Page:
May 26, 2007, was a day Sgt. Jourdan Smith will never forget.
During a routine clearing operation in Baghdad on his second tour of duty, Smith was seriously shot in the leg, ending his military career. From this, and his exposure to multiple …
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During a routine clearing operation in Baghdad on his second tour of duty, Smith was seriously shot in the leg, ending his military career. From this, and his exposure to multiple deployments and combat tours, the resulting injury left him with post-traumatic stress disorder, and a traumatic brain injury, or TBI, changing his life forever.
And Smith, a participant in the Operation TBI Freedom program of the Rocky Mountain Human Services agency, is not alone.
This year, more than 490 Colorado veterans with traumatic brain injuries are being served or have been served under Operation TBI Freedom. This program provides veterans with holistic services to help them and their families adapt their routines to the varying needs and circumstances associated with the injury.
The program has helped Smith socialize with other veterans with TBI, adapt and implement changes in his daily routine and feel more comfortable with his decisions.
Operation TBI Freedom is an opportunity, Smith said, that is worth embarking upon.
“I would tell others with TBI that this program is an incredible opportunity to learn more about what you have gone through and how to make progress so that people with a TBI can learn and adapt and grow from this experience,” he said.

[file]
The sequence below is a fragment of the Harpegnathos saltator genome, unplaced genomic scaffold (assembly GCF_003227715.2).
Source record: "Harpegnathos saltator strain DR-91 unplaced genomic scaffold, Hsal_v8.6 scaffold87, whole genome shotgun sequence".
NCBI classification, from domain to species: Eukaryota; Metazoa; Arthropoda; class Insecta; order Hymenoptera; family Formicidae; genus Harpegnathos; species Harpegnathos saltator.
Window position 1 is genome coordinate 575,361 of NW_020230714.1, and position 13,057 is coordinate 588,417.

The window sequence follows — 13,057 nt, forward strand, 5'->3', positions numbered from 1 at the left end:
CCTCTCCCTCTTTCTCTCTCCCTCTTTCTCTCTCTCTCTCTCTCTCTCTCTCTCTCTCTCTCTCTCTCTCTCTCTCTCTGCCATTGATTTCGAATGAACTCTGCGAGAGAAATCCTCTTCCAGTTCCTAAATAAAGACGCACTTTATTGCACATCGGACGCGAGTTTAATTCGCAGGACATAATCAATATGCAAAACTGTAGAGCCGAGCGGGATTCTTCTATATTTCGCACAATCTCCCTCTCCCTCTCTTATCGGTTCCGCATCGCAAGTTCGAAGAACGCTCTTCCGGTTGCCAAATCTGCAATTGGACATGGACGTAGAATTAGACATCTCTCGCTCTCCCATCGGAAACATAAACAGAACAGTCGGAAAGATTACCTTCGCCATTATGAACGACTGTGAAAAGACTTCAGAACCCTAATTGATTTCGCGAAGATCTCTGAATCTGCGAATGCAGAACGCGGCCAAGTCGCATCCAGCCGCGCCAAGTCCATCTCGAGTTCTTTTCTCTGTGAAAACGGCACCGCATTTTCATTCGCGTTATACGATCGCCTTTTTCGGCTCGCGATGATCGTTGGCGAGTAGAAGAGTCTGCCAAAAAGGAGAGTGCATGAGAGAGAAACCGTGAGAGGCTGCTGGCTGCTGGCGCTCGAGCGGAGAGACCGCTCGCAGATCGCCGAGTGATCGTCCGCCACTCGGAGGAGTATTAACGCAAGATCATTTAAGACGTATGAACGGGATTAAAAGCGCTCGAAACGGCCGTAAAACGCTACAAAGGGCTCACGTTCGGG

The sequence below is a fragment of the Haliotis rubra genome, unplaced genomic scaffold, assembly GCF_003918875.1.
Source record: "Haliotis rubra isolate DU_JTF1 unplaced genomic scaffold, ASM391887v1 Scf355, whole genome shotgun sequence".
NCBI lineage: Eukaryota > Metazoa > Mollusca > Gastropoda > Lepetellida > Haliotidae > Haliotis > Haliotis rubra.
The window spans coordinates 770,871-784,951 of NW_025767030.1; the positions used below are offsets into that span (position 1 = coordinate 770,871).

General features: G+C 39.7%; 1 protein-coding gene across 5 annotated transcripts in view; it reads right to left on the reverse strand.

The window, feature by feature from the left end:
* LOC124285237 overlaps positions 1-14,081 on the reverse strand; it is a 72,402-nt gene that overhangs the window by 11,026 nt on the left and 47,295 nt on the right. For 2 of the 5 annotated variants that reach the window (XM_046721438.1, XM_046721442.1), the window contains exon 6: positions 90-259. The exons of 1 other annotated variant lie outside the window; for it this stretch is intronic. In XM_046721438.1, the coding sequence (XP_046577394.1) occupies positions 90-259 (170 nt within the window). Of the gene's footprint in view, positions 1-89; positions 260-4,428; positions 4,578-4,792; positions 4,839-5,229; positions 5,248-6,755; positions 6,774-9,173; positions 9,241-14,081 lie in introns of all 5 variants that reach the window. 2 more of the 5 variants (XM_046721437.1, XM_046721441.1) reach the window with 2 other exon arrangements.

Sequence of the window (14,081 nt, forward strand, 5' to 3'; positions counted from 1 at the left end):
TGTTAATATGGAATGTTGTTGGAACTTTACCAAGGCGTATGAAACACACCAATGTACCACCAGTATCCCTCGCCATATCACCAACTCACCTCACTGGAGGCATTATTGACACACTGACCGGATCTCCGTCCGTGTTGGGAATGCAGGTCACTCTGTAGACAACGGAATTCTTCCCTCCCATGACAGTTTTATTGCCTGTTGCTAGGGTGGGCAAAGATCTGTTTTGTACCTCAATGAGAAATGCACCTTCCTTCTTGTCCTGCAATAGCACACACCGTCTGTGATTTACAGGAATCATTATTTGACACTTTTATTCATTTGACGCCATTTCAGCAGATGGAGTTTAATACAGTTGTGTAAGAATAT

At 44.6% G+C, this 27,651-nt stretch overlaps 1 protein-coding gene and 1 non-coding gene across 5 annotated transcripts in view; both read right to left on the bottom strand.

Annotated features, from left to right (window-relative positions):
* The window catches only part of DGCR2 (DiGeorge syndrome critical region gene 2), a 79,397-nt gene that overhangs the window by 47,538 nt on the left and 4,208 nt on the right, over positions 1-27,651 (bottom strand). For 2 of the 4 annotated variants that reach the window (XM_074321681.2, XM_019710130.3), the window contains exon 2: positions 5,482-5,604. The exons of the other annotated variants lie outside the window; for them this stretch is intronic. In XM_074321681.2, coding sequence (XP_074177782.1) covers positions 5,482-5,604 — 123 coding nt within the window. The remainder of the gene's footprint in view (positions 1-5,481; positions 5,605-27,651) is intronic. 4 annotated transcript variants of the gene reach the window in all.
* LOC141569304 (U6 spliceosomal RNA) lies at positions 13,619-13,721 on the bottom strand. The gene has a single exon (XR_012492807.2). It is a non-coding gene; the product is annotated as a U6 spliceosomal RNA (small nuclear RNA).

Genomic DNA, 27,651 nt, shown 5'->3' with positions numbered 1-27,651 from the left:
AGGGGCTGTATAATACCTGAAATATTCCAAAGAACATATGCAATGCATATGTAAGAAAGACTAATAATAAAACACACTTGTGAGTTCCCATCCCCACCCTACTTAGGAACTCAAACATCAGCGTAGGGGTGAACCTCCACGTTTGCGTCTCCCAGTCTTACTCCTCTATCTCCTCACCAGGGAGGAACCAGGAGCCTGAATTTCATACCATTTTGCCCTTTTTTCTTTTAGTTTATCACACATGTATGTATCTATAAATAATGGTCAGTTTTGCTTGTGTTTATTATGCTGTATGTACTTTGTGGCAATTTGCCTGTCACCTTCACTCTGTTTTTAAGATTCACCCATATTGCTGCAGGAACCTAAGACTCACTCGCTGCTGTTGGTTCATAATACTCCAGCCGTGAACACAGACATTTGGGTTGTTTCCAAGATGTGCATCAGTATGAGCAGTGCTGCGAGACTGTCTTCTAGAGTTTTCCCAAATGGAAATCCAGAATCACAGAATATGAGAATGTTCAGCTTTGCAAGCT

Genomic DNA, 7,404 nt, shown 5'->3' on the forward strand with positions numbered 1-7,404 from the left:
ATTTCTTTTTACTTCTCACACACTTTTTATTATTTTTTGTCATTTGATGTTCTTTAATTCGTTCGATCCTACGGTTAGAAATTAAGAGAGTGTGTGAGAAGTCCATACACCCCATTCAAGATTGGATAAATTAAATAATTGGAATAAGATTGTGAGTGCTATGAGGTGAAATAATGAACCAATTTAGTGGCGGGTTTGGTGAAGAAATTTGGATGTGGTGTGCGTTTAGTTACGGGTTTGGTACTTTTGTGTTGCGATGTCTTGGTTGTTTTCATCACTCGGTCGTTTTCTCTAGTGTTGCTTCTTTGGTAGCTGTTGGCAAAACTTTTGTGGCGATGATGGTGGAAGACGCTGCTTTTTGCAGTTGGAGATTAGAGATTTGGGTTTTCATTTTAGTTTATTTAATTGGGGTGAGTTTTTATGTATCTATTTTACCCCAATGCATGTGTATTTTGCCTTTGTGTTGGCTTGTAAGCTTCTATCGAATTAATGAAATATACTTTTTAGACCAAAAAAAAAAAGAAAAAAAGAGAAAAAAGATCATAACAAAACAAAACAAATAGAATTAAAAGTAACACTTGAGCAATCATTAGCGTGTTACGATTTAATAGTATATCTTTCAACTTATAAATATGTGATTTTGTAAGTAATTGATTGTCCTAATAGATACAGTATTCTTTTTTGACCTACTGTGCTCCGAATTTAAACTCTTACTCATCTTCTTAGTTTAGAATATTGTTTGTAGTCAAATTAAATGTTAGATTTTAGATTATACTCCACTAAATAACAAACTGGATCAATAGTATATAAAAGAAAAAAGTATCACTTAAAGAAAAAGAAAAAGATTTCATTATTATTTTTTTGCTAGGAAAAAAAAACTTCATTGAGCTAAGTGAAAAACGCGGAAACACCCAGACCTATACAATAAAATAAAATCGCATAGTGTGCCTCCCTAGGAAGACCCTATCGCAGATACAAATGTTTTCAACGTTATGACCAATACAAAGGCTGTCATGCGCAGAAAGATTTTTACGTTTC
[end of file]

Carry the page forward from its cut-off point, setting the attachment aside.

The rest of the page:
Helping veterans like Smith is the reason Ken Marquardt and Mike Miles decided to create the Pickleball for Heroes Tournament.
With a passion for both pickleball — a badminton-tennis cross paddle sport — and helping U.S. veterans, Miles and Marquardt came together a few years ago and decided to host the regional event as a benefit, one they hope will continue on.
Held Sept. 3-7, Pickleball for Heroes will be a friendly tournament with more than 200 players from across the country playing in 12 divisions based on age and skill level.
“This event sets the stage for recognition of people in our community who are true heroes,” Miles said. “This is not geared towards individuals so much as it is to groups, such as firefighters, police officers, educators, military personnel, and that’s what this park is all about and that’s what this event is all about.”
Over the course of four days, players will compete in various divisions throughout the event. A double-elimination tournament, each player will play until they lose twice. Along with the games, the event will have an event to honor Operation TBI Freedom participants and military personnel as well as a Sunday-night party for all players and families.
This year, 100 percent of the proceeds will benefit the services and clients in the Operation TBI Freedom program.
“The story here is recognizing our heroes and the contribution they make to our lives,” Miles said. “The quality of life we’re able to live is because of these people and we need to give something back to them.”
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